No relatório "Social Innovation Index 2016", Portugal aparece num bom 22º lugar, mas, pelo estudo transversal dos indicadores contidos neste relatório, há certamente ainda muito a fazer e ao alcance do nosso país e de cada uma das nossas localidades e instituições.
Tal como referido neste relatório, considerar "uma dimensão única" da inovação social ou uma fórmula padrão para promover o seu crescimento em diferentes mercados, poderá não ser suficiente e não abranger suficientemente o contexto. Como os especialistas observaram, uma das principais características da inovação social é que, apesar das condições mais adversas, ela pode surgir em qualquer lugar. No entanto, esta pesquisa também mostra que, para além de diversos fatores, há políticas e boas práticas que são comuns em todos os países onde a inovação social foi formando raízes e prosperou.
O relatório conclui que o sucesso da inovação social pode e deve ser tipicamente avaliada no seu contexto.
Enabling social innovation
As this report has pointed out, a “one-sizefits-all” definition ofsocial innovation and a standard formula to foster its growth across different markets, are likely to remain distant prospects. And as experts have noted, one of the main characteristics of social innovation is that it can spring up anywhere, in spite (indeed, at times because) of the most adverse conditions. Nonetheless, our research shows there are factors, policies and best practices that are common across countries in which social innovation has taken root and thrived.
Broadly speaking, these represent a tendency towards balance. In the policy sphere, it is the combination of providing a certain degree of legal infrastructure and support—such as a framework defining social enterprises, or carefully applied subsidies—while not overregulating to the extent that social enterprises are forced to focus on compliance at the expense of impact or growth, particularly in sensitive sectorslike health or finance. As Professor Nicholls of Oxford University notes, particularly in the developing world, social innovation “has also emerged because of the absence of effective welfare policy.”
In obtaining financing,social innovation should be able to draw on multiple possible funding sources, from charitable grants to social impact bonds, impact investors or (in the case of social enterprises) the revenues derived from
their own operations. Balanced, sustainable funding will also help social initiatives ultimately remain focused on innovation and impact in the communities they are seeking to serve, rather than delivering returns for investors, justifying their work to donors or securing the next grant.
It must also be recognised that in social innovation as in so much else, money isn’t everything.
Identifying and developing novel approaches to complex societal problems requires a steady supply of talent across a range of competencies, and in many cases the wholehearted participation of volunteers and civic groups.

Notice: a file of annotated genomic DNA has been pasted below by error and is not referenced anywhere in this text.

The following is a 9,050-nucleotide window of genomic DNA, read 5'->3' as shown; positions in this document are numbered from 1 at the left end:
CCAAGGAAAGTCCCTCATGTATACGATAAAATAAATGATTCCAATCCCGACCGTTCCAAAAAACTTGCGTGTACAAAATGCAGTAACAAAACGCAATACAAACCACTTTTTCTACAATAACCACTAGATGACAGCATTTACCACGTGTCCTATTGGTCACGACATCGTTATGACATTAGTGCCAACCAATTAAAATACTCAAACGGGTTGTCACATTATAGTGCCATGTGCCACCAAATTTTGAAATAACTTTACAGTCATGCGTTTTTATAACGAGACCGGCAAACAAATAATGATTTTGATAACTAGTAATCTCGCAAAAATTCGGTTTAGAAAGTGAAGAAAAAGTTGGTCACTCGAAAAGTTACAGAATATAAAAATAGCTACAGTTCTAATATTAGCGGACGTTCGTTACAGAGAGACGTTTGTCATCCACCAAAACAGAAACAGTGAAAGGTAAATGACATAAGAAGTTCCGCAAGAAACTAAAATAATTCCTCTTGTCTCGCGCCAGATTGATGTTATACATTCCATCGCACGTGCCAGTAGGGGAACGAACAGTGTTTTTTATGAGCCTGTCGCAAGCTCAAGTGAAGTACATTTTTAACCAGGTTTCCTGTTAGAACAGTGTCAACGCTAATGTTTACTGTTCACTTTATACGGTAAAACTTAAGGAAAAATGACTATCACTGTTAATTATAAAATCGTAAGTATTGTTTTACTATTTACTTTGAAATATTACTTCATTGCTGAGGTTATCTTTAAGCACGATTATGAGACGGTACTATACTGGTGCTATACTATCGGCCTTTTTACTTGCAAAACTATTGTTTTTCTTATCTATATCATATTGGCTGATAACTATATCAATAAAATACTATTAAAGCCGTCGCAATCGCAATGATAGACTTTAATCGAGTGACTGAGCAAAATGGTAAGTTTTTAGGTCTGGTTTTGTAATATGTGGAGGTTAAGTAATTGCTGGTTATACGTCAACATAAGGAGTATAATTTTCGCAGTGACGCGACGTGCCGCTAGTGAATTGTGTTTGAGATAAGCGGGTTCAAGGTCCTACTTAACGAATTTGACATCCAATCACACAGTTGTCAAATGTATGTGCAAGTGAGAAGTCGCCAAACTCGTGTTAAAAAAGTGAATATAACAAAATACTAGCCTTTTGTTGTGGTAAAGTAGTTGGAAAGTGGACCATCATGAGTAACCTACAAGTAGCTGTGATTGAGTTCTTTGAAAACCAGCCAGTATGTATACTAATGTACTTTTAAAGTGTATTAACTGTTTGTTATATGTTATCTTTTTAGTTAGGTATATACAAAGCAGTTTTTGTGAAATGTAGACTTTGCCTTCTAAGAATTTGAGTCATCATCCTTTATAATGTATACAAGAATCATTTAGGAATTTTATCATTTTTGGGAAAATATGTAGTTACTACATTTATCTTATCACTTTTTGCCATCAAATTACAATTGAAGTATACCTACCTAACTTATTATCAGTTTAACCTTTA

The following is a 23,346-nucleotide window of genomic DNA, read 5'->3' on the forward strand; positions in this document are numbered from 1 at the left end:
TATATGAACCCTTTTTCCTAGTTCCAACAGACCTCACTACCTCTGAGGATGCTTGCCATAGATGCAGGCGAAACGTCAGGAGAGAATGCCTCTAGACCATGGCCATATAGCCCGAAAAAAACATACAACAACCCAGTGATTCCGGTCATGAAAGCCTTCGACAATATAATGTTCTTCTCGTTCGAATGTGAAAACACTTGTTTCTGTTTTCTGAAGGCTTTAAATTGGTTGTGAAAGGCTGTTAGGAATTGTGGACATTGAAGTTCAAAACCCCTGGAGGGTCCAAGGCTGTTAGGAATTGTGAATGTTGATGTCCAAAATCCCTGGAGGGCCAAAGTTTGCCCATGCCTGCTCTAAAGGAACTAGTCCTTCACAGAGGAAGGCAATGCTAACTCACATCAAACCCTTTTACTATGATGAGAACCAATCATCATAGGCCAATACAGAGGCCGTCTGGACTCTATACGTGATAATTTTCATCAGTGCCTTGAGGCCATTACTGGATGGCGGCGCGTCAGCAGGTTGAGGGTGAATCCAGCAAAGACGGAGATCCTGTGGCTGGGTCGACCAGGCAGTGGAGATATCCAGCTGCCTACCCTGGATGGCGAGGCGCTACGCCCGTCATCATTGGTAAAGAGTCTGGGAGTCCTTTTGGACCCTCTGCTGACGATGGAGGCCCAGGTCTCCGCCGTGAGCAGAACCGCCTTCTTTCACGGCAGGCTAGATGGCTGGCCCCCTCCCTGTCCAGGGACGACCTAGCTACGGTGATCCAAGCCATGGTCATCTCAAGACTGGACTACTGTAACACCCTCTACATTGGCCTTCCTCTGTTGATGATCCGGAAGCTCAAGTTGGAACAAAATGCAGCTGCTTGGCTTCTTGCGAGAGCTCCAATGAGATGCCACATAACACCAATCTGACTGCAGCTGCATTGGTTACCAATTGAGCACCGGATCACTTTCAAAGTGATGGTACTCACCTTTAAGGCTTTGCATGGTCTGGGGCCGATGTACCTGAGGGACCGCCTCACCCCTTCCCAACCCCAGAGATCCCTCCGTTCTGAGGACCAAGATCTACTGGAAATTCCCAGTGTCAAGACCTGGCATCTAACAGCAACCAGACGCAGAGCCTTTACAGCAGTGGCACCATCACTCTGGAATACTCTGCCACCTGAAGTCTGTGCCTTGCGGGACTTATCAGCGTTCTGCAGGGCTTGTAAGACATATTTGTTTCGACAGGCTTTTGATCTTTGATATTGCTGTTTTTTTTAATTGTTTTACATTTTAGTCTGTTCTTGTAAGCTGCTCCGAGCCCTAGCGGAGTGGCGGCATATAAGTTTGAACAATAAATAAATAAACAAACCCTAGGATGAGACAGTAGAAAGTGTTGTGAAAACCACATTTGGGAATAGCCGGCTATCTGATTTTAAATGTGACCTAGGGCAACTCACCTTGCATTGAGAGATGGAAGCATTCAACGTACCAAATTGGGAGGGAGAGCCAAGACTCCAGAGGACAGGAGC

The “biggest barriers [to social innovation] remain the lack of time and talent to get the best work done,” says Mr Davis of PATH. “The best social innovation happens when the talents, resources, and ideas of the social, private, and public sectors align around a common social challenge and shared values. But this takes a commitment of years, even decades, to understand the problem and its context, to build trust to address a common problem, and build capacity and align incentives. Many in industry still see this as a sideshow, not part of the core business, so commitments of the right people and time are often inadequate or slow.”
This is why the work of organisations like the British Council and Fundación Acción Joven to introduce training on social entrepreneurship or workplace skills at the student level is so important. Capacity building may also be needed
within communities to empower them to address issues independently, or (as has been the case in Seoul City Hall) within governments to promote understanding of and participation in largely citizen-led social innovation projects.
Balance also means deploying a range of tools to deal with a range of social shortfalls. Social enterprises may play a key role in making technologies or services more accessible to remote or underprivileged populations. In wealthy countries, where institutions are weak but a potential market exists, it may be best to encourage social entrepreneursto fill the gaps with a certain amount of government support (or, at least, non-interference). There are also at times compelling genuine business opportunities in attending to social needs.
However there are some areas—such as health, education and justice—where private enterprise needs to be closely monitored or regulated, or where there is no real “market” for certain kinds of services even though they may desperately be needed. In these cases the innovating will be driven by non-profits, governments and communities themselves.
Once a certain balance is achieved and social innovation emerges, the focus inevitably shifts to outcomes. Measuring these is no easy task.
This is why the data around social innovation projects has become a precious currency, and why there is so much emphasis in many social innovation organisations on developing frameworks for quantitative as well as qualitative
assessments, whether these are based around costs saved, years added to lives or workforce participation rates.
“Provable” results help secure further support from governments or donors, and build the case for more ambitious projects. In the words of Josh Wright of ideas42, to get buy-in for any change management process, “you have to put some wins on the table.” At the same time it must be accepted that some results will take years to manifest themselves, and that gauging impact will always be to some extent an inexact science.
The success of social innovation, then, may typically be assessed in the context.